'5 Shopping & Fucking garnered both acclaim and controversy on its London and Edinburgh debuts in 1996. The story centred on a meeting between a rent boy and a recovering drug addict, and featured plenty of sex and violence, culminating in the insertion of a knife into an anus. His new play, Some Explicit Polaroids, tells the story of a man released from prison in the present day, having served time for a political crime in the mid-80$. He finds a new generation committed not to politics, but to sex, drugs and general hedonism. So, we asked the playwright about life, the universe and repression.

linemen: Steve Cramer


The List: ls the new play liable to shock'.’

Mark Ravenhill: Very few people haye been shocked. There‘s a sort of odd. circular thing with the British. We like to tell ourselves we‘re kind of prudish. so we think: "well. it‘s alright for me. but the person next to me is going to be shocked." The press keep telling people they‘re going to be shocked. but no one is really. I get landed with the tag controversial playwright. but where is the controyersy'.’

TL: What have you done since .Shopping & I’lu'king'.’ We’ve heard about a play about the Faust myth.

MR: That was about three years ago. It was really about the philosopher Michel lioucault. a European academic who goes to America and is confronted by this new culture. When I was working on it. I found Baudrillard.

TL: He's the philosopher who talks about consumer culture. and consumption taking oyer our whole language“?

MR: Yes. there‘s a lot of that in Shopping A’- l’m'king. though I hadn't read Baudrillard at the time. The characters in that play have consumerism at the centre of their being. Their dreams. eyen their sexual fantasies. are tied tip with buying and selling.

TL: Are the characters of the new play like that'.’

MR: Well. the young characters are yery post-ideological. They’re kind of freer because they don't have to make the world into something that represents their particular \‘iCWpUlllI. That's good. but on the other hand. if they lose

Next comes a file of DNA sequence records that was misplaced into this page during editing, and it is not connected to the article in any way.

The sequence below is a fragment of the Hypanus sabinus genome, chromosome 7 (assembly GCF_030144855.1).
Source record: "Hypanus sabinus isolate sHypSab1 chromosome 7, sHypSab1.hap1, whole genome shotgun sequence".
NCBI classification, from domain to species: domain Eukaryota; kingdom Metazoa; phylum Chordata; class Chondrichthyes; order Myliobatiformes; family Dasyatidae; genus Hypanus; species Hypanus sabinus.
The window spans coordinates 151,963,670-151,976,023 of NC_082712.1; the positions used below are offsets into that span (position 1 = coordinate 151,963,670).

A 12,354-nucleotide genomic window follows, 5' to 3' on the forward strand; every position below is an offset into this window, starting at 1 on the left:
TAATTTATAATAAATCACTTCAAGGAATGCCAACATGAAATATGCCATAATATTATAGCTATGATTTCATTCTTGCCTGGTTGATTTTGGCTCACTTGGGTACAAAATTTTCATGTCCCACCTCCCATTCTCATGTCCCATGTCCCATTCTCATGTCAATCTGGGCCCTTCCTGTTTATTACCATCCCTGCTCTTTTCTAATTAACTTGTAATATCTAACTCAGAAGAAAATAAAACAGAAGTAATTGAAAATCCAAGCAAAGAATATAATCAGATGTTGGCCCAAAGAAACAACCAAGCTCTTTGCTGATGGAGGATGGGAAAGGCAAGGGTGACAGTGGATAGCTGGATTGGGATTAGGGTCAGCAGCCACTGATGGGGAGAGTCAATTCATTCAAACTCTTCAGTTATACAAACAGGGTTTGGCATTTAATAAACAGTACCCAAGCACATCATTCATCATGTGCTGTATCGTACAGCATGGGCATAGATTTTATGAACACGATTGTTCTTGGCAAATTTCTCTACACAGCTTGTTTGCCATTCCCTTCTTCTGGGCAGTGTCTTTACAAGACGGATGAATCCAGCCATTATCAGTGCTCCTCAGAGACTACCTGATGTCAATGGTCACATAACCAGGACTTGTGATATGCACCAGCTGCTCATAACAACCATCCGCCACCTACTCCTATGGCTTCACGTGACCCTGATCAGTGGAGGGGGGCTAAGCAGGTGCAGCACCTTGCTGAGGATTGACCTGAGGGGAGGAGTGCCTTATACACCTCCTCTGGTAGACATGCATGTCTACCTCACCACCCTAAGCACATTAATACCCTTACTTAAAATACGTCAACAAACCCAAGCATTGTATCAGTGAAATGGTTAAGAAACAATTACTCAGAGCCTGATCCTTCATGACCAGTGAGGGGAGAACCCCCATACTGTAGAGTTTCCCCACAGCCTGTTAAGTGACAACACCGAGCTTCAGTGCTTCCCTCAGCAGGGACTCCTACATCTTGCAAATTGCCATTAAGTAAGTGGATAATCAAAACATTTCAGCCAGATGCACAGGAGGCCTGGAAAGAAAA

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their way. they don’t haye a compass or a map.

TL: Whereas the older man. who‘s just out of prison. has a socialist belief structure'.’

MR: But he's unable to relate to the world because he’s so dogmatic. lie was put in prison in 198-1. when the Left was at its lowest ebb. There was something shrill. ueg and joyless about the moyement at that stage.

TL: Was that partially about sexual repression'.’

MR: Yes. there was something about repression there. That generation. influenced by things like feminism. became quite asexual. By the early 80s it was anti-sexual. It was belieyed that sexuality was not very useful to the cause.

TL: A lot of your work seems to be about sexuality; how important is it to these plays'.’

MR: It's a big strand. There’s this full range of sexuality inside us. which we often find difficult to accommodate. 1 think I started writing at a very fortuitous point for work about sexuality. Thcrc’d been a whole spate of gay plays just before I started. If Shopping A’- l-'1n'king was a bit earlier. it would haye been pigeonholed as a gay play. an issue play. because there's a couple of gay characters. People have got more sophisticated now. so they can see more in the work.

Some Explicit Polaroids is at Traverse Theatre, Edinburgh, Tue 7—Sat 11 Mar. See theatre listings, page 57.